Concerns regarding university deadlines, campus remodeling, campus marijuana policies and potential smoking bans were discussed during Pizza with the President on Jan. 30.
The January luncheon was held in the Hearthwell Lounge from noon-1 p.m. Each month, Pizza with the President will be held at different locations around campus.
During the luncheons, President Lesley Di Mare, along with a group of administrators, address the concerns and questions of students.
At the start of this month’s lunch, Di Mare said that she wanted the Pizza with the President luncheons to be an opportunity for students to become acquainted with her.
She then proceeded to introduce the administrators, which included: Director of Student Judicial Affairs, Jessica Boynton, Chief of Staff, Jen Mullen, Director of Admissions and Financial Aid, Sean McGivney and Interim Director of Auxiliary Services, Chris Fendrich.
When the floor opened for students to speak, the issue of financial aid deadlines were brought up. Some students had difficulties locating, on PAWS, the dates for billing deadlines, disbursement dates and deadlines to charge to their student accounts.
A possible solution discussed was to include basic financial aid deadline information on the Student TWOLF Portal page. Students also voiced distress about how the last day they could charge to their account during the winter break occurred before the first billing date.
Di Mare explained this was a result of pressures put on the college during the accounts receivable audit.
“One of the things they noted in this audit, we were allowing students to charge books way before they registered,” Di Mare said. “Then they weren’t paying for them once they got their financial aid, so we got our hands slapped for the past couple of years.”
The last date that students could charge to their student account at the bookstore during the winter break was Jan. 5. Many students, especially out of state students were unable to meet the deadline.
According to sources at the bookstore, after difficulties with the initial deadline, students were allowed to charge their books again from Jan. 14-16.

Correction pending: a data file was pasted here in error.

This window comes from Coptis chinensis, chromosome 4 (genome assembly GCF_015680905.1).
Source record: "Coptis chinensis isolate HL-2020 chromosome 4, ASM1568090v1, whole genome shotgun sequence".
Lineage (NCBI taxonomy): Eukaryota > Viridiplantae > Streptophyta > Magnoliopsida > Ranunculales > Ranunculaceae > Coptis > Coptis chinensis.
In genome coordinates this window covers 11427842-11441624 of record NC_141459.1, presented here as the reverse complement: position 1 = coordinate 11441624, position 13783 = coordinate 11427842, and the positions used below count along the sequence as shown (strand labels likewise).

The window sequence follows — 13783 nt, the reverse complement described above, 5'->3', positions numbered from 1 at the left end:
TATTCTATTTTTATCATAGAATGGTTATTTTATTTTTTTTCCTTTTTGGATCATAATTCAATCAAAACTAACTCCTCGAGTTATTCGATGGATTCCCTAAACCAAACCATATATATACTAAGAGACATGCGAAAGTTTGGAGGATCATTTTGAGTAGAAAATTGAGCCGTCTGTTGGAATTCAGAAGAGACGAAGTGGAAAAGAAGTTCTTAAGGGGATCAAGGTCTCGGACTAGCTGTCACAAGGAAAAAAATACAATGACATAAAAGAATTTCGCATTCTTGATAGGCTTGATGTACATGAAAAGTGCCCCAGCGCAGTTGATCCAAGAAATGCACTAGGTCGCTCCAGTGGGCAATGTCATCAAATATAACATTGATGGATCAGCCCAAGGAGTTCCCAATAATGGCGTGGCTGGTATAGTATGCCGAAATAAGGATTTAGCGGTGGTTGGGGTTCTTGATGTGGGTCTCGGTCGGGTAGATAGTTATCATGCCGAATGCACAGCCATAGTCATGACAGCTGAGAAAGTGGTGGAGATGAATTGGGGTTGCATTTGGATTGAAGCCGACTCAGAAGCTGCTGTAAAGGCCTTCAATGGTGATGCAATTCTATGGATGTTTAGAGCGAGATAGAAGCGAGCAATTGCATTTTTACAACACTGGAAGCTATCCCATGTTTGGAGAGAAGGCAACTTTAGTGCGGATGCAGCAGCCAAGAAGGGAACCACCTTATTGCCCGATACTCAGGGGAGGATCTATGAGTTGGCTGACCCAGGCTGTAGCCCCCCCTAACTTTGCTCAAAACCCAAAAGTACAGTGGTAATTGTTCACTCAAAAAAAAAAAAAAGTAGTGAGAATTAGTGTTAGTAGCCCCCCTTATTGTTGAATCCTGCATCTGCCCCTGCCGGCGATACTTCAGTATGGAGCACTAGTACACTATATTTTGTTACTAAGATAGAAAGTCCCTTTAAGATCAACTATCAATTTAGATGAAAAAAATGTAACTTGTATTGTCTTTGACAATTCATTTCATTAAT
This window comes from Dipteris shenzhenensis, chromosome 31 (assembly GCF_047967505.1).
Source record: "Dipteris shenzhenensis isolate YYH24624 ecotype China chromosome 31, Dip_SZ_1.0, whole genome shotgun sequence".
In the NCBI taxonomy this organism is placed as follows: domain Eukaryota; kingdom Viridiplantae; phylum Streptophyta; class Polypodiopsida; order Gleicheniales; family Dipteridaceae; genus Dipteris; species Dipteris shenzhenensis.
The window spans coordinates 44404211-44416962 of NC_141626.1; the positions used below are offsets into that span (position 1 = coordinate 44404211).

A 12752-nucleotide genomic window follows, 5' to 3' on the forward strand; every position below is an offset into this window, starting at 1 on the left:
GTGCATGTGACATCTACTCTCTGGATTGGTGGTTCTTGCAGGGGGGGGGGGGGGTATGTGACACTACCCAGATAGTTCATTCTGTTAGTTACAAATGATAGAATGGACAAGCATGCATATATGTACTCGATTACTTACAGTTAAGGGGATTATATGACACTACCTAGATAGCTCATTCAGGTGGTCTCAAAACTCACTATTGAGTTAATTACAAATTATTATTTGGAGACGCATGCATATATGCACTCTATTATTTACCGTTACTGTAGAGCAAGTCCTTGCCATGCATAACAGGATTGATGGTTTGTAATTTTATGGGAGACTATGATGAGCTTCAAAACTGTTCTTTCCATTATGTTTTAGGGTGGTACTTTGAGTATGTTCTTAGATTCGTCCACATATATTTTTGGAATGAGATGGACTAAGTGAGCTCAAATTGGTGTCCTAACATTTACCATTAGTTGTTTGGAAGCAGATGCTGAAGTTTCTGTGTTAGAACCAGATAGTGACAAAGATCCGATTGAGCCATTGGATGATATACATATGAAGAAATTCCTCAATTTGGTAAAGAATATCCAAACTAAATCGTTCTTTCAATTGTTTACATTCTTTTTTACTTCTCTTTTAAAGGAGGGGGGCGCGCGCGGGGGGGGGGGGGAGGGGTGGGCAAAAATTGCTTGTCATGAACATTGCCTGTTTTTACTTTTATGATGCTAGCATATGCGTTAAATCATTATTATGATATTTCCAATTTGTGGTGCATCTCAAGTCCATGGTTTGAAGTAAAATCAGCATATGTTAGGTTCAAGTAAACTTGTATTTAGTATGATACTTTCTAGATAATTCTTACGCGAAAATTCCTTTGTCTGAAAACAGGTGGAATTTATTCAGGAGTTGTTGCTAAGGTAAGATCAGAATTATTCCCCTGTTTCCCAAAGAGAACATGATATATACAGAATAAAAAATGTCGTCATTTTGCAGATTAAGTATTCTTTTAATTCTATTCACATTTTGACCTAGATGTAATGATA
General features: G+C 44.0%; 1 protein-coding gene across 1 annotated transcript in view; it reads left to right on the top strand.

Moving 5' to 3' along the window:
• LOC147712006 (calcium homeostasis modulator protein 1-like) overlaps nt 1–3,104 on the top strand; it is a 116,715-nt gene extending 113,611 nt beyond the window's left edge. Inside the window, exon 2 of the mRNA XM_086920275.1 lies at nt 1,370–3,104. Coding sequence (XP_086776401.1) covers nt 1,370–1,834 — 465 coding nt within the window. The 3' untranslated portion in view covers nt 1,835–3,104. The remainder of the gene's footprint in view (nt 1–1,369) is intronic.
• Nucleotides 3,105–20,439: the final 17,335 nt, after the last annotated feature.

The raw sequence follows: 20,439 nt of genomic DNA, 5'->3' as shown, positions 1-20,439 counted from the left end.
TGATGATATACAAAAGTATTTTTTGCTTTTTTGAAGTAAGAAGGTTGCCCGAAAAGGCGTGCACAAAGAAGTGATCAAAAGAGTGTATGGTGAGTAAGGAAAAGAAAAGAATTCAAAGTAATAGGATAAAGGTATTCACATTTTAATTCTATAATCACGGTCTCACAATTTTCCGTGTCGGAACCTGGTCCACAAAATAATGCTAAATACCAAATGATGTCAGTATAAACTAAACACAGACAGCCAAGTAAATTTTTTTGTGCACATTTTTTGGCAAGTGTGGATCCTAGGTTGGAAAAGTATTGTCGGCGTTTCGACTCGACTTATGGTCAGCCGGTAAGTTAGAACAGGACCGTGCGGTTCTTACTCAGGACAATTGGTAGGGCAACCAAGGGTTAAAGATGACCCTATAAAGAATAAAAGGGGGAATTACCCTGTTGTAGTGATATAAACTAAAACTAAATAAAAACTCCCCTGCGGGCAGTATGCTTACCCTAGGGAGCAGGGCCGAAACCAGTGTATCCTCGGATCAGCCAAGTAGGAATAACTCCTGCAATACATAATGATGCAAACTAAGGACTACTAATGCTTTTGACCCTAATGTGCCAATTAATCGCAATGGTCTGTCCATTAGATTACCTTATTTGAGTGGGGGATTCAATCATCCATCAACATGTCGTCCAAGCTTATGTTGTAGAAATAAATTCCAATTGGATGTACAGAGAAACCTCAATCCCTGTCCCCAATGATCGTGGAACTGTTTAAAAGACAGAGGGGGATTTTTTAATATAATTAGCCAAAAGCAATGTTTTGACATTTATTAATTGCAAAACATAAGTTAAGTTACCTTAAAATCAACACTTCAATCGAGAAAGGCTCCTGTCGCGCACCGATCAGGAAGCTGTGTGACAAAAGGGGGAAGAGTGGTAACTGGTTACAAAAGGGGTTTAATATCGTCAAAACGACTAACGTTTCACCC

A possible explanation for this early charging window was the difficulty of trying to please students who bought books before the start of the semester, students who wait until after the start of the semester and students who want their financial aid disbursement as soon as possible.
“Nearly 80 percent of our students’ want their financial aid as early as possible, not only for books but for things like off campus expenses and food,” McGivney said
The next topic discussed was possible renovations to parts of the campus that could use remodeling or upgrades, such as Belmont Hall. Though there was a consensus from the students attending the lunch, even though Belmont Hall is a community friendly dormitory, some feel that this dorm needs remodeling and upgrades.
Di Mare and Vice President of Finances and Administration, Marty Hanifin, discussed the problems with Belmont Hall for hours last week in the president’s office.
“We know that belmont is problematic, it’s old, it needs maintenance,” Di Mare said. “Part of our problem is the state isn’t giving out maintenance money.”
Another topic of discussion was the policy on smoking marijuana on campus after it was legalized in Colorado. Although persons over the age of 21 can smoke less than an ounce of marijuana with a medical marijuana license in their own residency; it is still illegal federally, Deputy General Counsel, Johnna Doyle, said.
“Because we’re a state institution and because you all get financial aid, which is federal funding, if there is marijuana on campus, we could lose funding, which means everybody would lose their financial aid and grants,” Doyle said.
The last issue that was discussed was if the college should change to a completely smoke free campus. The idea found little support in the forum since many people thought it was unfair to the smokers on campus and could damage the university’s attendance rate.
An idea was proposed to hand out tickets to any smoker not utilizing the designated areas, and to provide heat lamps so these areas would be more user friendly in the winter.
An additional idea was, if the school ever did become a smoke free zone, to have a health campaign leading up this, so smokers could receive support in quitting or information on the harmful health effects of smoking.
“Before we start thinking if we want it or don’t want it, one thing; why do we want it, why should it even be considered and what are we doing right now,” Damilola Ogunbayode said.